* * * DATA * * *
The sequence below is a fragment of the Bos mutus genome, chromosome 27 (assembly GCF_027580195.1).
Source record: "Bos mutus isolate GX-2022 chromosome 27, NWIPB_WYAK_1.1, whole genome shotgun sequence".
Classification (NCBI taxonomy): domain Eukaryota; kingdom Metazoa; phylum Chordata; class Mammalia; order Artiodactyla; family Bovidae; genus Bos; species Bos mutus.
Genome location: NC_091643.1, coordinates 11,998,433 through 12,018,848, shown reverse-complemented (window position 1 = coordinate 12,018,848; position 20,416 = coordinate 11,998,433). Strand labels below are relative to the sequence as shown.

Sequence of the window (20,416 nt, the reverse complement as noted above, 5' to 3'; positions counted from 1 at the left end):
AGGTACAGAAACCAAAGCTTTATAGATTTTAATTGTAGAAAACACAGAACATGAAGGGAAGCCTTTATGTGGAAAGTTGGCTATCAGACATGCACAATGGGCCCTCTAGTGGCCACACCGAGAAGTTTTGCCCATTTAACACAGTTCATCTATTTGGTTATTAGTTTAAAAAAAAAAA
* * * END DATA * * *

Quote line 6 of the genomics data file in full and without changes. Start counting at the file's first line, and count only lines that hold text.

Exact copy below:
AGGTACAGAAACCAAAGCTTTATAGATTTTAATTGTAGAAAACACAGAACATGAAGGGAAGCCTTTATGTGGAAAGTTGGCTATCAGACATGCACAATGGGCCCTCTAGTGGCCACACCGAGAAGTTTTGCCCATTTAACACAGTTCATCTATTTGGTTATTAGTTTAAAAAAAAAAA